AbstractEngineered nanoparticles (NPs) have many unique electronic, chemical, and optical properties. Gallium arsenide (GaAs) NPs and indium arsenide (InAs) NPs are being considered in different semiconductors and electronic devices due to their favorable properties such as high electron mobility with wide and adjustable band gaps and their reduced power consumption. Polishing of thin films in a process known as chemical and mechanical planarization (CMP) could lead potentially to the release of byproducts from GaAs and InAs, such as soluble III-V materials (Ga, In, and arsenic (As) species) and particulate III-V materials (GaAs NPs, InAs NPs, gallium oxide (Ga2O3), indium oxide (In2O3)) into the wastewater stream. Furthermore, the CMP process utilizes cerium oxide (CeO2), silica (SiO2), and alumina (Al2O3) as abrasive particles in slurries to polish and create flat surfaces. As a result, CeO2, SiO2, and Al2O3 NPs will also be present in the waste streams of the semiconductor industry. Additionally, some NPs can promote the transport of toxic chemicals into cells through the “Trojan Horse” effect, which can potentially alter the toxicity of the NPs via adsorbed chemicals. Among the soluble III-V ions, arsenic is a concern for the Trojan Horse effect because it is a highly toxic and carcinogenic element with soluble species that can become adsorbed onto NP surfaces. Although the toxicity of soluble arsenic species is well established, little is known about the potential toxicity of other soluble III-V materials and III-V NPs. Therefore, it is important to study and understand the environmental fate and toxicity of these materials. The objectives of this work are to investigate the potential toxicity and environmental fate of III-V nanomaterials and byproducts that could be formed in CMP slurries of semiconductor manufacturing effluents as well as to study the impact of CeO2 NPs on the sorption and toxicity of As species. The acute toxicity of GaAs, InAs, Ga2O3, and In2O3 particulates was investigated using two microbial assays targeting methanogenic archaea and the marine bacterium, Allivibrio fischeri. The results showed that GaAs and InAs NPs were acutely toxic towards these microorganisms while Ga2O3 and In2O3 NPs were not. The release of soluble arsenic species from arsenide NPs was shown to play a key role in the toxic effect of the arsenide NPs. Their toxicity increased with decreasing particle size and with increasing time because of the progressive corrosion of the NPs in the aqueous bioassay medium. In summary, the toxicity exerted by the arsenide NPs under environmental conditions will vary depending upon the particle size, dissolution time, and aqueous chemistry. In addition to microbial toxicity, these materials could cause toxic effects to human health. The toxic effects of Ga-based and In-based NPs (GaAs, InAs, Ga2O3, and In2O3) as well as soluble III-V salts (AsIII, AsV, GaIII, and InIII) on human bronchial epithelial cells (16HBE14o-) were evaluated using an impedance-based real time cell analyzing (RTCA) system. The results showed that only dissolved arsenic (AsIII and AsV) and arsenide particulate compounds caused significant inhibition at low concentrations (IC50 values after 16 h of exposure (16 h-IC50): 2.4 mg AsIII/L, 4.5 mg AsV/L, 6.2 mg GaAs NPs/L, and 68 mg InAs NPs/L). Similar to the case with the microbial toxicity, the cytotoxicity of the arsenide NPs to 16HBE14o- cells was mainly caused by dissolution of toxic As species (mostly AsIII). On the other hand, the soluble salt, GaIII-citrate, and Ga2O3 NPs caused mild inhibition while InIII-citrate and In2O3 NPs were not toxic at the concentrations tested (16 h-IC50 value: 260 mg Ga2O3 NPs/L), while InIII-citrate and In2O3 NPs were not toxic at the concentration tested (16 h-IC50 value: > 300 mg In2O3 NPs/L). In conclusion, GaAs NPs and, to a lesser extent InAs NPs, display toxicity to human lung cells and the adverse effects are expected to increase with increasing NP dissolution. Besides Ga- and In-based NPs, abrasive NPs used in CMP slurries (i.e. CeO2, Al2O3, colloidal SiO2 (c-SiO2), and fumed SiO2 (f-SiO2)) will be present in semiconductor effluents and they could potentially be toxic to microbial communities and human health. The toxic effects of well-characterized model CMP slurries on the marine bacterium A. fischeri and human bronchial epithelial cells 16HBE14o- cells were investigated. The results showed that f-SiO2 and CeO2 slurries did not cause acute toxicity on A. fischeri at concentrations as high as 1136 and 909 mg/L, respectively. In contrast, c-SiO2 and Al2O3 caused about 30% inhibition on microbial activity after 30 min of exposure at relatively high concentration (1364 mg c-SiO2/L and 1364 mg Al2O3/L). Lung cells were more sensitive to exposure to some of these inorganic oxide NPs. High concentrations (250 and 500 mg/L) of c-SiO2 and f-SiO2 slurries led to lung cell death in the RTCA assay. On the other hand, CeO2 and Al2O3 slurries were either not inhibitory or only showed limited inhibitory effect on 16HBE14o- cells after 24 h of exposure. As a whole, the results indicate that the abrasive NPs used in CMP are not likely to cause acute environmental and health risks at the low concentrations expected in surface water (< 1 mg/L). The presence of CMP NPs together with III-V soluble species can lead to emerging environmental and health problems. This study showed that CeO2 NPs effectively decreased the concentration of available AsIII in the culture medium through adsorption; hence showing the effect completely opposite of the “Trojan Horse” effect. Additionally, this work showed that internalization of CeO2 NPs by human lung cells was observed in vesicles (most likely lysosomes). Taken as a whole, this dissertation demonstrates that GaAs NPs, and to a lesser extent InAs NPs, cause acute toxicity to the studied microbial targets and to human lung cells due to the corrosion of the nanomaterials in the aqueous environment, and the ensuing release of toxic AsIII. Other nanomaterials anticipated in CMP effluents (i.e. Ga2O3 NPs and In2O3 NPs) were relatively non-toxic. Abrasive NPs like CeO2, Al2O3, c-SiO2, and f-SiO2 used in CMP slurries caused certain toxic effects to human bronchial epithelial cells at relatively high concentrations. The existence of CeO2 NPs along with soluble AsIII in waste effluent led to adsorption of AsIII onto CeO2 NPs that, as a result, decreased the toxicity of AsIII dramatically.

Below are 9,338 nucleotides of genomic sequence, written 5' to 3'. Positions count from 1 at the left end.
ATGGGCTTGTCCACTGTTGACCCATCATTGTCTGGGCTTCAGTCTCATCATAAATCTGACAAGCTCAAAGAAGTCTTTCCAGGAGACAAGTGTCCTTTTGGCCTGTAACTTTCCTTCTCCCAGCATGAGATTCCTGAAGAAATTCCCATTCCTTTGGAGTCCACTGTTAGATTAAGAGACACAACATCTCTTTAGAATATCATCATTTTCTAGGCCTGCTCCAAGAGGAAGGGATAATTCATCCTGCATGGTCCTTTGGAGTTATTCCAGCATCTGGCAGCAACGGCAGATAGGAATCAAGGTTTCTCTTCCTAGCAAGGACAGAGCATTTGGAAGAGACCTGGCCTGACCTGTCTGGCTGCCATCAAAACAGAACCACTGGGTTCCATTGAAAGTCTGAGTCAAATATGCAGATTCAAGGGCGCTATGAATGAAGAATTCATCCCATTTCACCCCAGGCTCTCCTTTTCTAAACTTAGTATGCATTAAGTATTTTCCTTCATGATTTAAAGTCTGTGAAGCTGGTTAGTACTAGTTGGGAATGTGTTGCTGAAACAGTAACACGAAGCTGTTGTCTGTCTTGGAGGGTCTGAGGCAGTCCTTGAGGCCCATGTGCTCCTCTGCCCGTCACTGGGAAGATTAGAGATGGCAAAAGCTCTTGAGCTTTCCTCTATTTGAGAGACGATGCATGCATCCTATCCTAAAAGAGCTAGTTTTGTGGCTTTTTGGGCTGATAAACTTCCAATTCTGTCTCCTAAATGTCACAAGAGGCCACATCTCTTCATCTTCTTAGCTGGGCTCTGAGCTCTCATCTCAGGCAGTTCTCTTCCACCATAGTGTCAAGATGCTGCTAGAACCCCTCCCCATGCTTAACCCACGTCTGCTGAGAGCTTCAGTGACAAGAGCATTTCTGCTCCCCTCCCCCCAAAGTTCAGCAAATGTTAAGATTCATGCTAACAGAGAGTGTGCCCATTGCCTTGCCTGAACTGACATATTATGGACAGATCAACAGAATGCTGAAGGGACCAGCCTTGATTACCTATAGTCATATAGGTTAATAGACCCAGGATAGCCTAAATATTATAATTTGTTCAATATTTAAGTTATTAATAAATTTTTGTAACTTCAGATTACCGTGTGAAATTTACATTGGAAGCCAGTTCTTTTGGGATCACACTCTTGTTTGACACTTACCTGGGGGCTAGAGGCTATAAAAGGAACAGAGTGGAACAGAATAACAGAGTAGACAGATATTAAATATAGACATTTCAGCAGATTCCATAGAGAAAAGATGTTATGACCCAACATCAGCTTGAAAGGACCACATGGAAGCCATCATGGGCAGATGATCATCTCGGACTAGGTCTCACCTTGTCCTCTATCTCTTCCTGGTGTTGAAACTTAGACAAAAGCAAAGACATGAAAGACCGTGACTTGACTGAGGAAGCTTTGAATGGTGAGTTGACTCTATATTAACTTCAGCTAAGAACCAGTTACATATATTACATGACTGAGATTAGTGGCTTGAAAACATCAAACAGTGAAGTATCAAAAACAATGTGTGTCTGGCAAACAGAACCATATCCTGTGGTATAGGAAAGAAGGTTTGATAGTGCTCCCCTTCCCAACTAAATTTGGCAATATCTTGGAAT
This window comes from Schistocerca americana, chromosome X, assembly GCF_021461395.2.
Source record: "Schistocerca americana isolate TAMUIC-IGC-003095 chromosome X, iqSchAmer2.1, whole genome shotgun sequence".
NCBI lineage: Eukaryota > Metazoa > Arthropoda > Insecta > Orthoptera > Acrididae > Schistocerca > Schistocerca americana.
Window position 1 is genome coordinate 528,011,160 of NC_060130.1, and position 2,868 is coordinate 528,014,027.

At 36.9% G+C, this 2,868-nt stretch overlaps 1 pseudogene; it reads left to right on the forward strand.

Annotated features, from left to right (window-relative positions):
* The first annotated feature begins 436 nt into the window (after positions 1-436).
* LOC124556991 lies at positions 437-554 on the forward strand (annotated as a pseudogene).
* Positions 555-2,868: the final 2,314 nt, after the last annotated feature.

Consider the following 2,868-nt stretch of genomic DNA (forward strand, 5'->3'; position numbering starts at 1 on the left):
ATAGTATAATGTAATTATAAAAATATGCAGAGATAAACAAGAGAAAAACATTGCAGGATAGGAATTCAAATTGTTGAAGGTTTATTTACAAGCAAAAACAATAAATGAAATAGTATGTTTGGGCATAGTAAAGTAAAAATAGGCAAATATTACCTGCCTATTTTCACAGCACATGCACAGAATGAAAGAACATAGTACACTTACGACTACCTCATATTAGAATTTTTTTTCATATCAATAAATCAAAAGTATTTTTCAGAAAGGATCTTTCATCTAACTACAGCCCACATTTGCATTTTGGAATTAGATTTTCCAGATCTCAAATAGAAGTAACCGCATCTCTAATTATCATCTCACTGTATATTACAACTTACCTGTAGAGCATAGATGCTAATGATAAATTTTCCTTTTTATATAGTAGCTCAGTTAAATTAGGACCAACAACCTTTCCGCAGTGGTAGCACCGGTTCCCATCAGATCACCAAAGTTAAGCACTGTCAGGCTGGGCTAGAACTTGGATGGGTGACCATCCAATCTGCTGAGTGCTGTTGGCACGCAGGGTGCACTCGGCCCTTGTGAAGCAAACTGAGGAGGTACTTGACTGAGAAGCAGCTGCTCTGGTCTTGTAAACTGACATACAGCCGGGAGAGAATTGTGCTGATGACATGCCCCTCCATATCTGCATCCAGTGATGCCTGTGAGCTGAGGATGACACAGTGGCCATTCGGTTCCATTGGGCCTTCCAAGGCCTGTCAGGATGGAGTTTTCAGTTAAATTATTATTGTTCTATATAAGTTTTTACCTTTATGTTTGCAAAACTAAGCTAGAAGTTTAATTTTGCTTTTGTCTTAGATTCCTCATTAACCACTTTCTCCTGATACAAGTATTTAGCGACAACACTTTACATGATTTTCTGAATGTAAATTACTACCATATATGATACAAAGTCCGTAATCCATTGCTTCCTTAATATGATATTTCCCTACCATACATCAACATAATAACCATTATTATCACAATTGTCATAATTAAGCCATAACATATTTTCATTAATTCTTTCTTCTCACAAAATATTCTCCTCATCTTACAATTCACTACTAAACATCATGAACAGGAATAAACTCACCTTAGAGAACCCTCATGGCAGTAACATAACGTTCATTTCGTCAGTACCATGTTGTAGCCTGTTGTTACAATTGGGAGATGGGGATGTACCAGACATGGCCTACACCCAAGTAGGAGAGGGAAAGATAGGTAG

Degree ProgramGraduate College